Frank O. Gehry’s work + Marqués de Riscal’s wine
Speaking of wine… Marqués de Riscal winery does a pretty bang up job on their wines AND their buildings.
When you roll up to this place you will surely think you’ve time-traveled to the future.
The hotel on the premises was created by Frank O. Gehry, the same person who designed the Guggenheim Museum in Bilbao (another place to add to your list!). His inspiration for the Marqués de Riscal was taken from the rolling hills surrounding the area and the colors of wine.
The Guggenheim in Bilbao is incredibly impressive, particularly from the outside.
We got quite lucky with the current exhibition on display that made the museum float on a cloud. Nakaya Fujiko, a Japanese artist, created this ethereal piece which captivated us as we walked up. (That’s a lie, I literally thought something was on fire or something just blew up when I first walked up, ha!)
Words are hard so that’s what pictures are for… What can I even say about his work that will do it any justice?!
What to eat and drink in Basque Country
If you think you can maybe squeeze more things to do during your time here, you’d be right, but they won’t be attractions. instead, your extra time should be spent indulging in wine and the local fare, which is incredible, to say the least.
Txakoli and Pintxos
These two things were (kinda) new to me. First, these two words are pronounced like chakoli and pinchos. And essentially they are my two favorite things, WINE and tapas, but the Basque version. Often times the pintxos were more like a small finger food type thing, maybe one or two bites, but overall, it’s really just like tapas!
So what pintxos should you get? Literally anything.
I can’t decide which I liked I more, the smoked salmon with herbed yogurt, the perfectly prepared fried white asparagus, the anchovies with peppers and olives on a stick (don’t judge, it was awesome!), or maybe the delicately grills octopus… Uh! They were all good. So literally walk into a pintxos bar that was recommended by a local and order all the things… All of them.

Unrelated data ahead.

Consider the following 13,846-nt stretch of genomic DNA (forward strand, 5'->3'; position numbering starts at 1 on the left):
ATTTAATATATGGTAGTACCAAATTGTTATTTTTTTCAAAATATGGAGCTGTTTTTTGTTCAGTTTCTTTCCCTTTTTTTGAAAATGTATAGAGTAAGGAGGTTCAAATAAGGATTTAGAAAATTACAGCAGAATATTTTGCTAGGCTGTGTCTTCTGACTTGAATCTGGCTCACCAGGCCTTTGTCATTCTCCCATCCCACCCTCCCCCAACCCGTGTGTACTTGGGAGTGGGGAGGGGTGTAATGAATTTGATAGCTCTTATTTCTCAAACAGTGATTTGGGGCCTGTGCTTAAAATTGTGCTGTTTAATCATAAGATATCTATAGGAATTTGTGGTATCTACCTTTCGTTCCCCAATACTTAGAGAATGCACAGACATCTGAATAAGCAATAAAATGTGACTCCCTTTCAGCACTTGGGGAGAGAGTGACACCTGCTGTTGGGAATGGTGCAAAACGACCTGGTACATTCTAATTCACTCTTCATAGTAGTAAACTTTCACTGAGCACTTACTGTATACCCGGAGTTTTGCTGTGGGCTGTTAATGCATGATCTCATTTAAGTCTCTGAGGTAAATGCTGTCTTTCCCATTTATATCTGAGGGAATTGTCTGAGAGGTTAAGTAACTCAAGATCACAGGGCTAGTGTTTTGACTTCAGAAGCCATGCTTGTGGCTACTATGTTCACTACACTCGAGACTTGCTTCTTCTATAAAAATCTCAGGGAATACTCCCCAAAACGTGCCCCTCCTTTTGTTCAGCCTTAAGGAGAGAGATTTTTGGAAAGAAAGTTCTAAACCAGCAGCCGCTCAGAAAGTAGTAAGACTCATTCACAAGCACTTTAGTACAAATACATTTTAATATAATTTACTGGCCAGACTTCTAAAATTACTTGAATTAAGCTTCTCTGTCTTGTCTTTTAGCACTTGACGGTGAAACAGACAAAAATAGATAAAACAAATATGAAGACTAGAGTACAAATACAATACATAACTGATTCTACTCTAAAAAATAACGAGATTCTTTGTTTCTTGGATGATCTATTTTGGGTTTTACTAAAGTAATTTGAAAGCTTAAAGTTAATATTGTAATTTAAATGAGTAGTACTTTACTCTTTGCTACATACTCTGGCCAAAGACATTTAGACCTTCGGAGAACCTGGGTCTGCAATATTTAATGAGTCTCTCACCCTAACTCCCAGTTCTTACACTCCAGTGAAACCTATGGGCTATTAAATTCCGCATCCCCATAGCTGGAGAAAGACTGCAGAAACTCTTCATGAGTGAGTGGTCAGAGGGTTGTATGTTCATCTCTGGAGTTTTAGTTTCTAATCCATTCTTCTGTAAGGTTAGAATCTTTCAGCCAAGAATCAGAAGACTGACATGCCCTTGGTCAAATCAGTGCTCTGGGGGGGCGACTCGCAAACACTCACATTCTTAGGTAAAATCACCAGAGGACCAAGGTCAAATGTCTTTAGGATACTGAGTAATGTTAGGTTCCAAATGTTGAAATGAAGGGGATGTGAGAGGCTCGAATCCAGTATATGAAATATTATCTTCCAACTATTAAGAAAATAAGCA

They are often on display at the bar for you to get tantalized by smell and looks before you devour them. It’s common for locals to visit numerous pintxos bars in the evening and eat and drink a bit at each of them.
Here’s where to find some of San Sebatian’s best pintxos.
And txakoli, I admit, I was prepared to not like. It’s a dry and acidic white wine with a dash of sparkle to it. I usually drink red, non-sparkling wines, and for some reason, txakoli screamed “sweet” to me, which isn’t my thing. Well, I was proven wrong. It was very good!
It was so good, in fact, while many of us were red wine drinkers, we were happy to down bottles of txakoli… Night after night. (#noshame)
Here’s a map for your Basque Country itinerary outlining some of the main highlights we got to see while exploring this region. There’s plenty more to pack in should you have more time, I wish I did!
Have you put the Basque Coast and it’s surroundings on your northern Spain itinerary? I hope so 🙂
Pin me if this Pin-terested you :-p
This article is written in partnership with Spain Tourism Board and the local tourism board of Basque Country, and in cooperation with The Travel Mob, for the #InGreenSpain campaign. As always, all opinions are my own and it will always be that way.
Nina Ragusa is an adventurer, messy bun master, breakfast fan, and full-time travel blogger. She’s been abroad since 2011 and blogging on Where in the World is Nina? for nearly as long. Nina helps people like you move around the world while making money. She loves talking about how to work abroad and online to travel longer!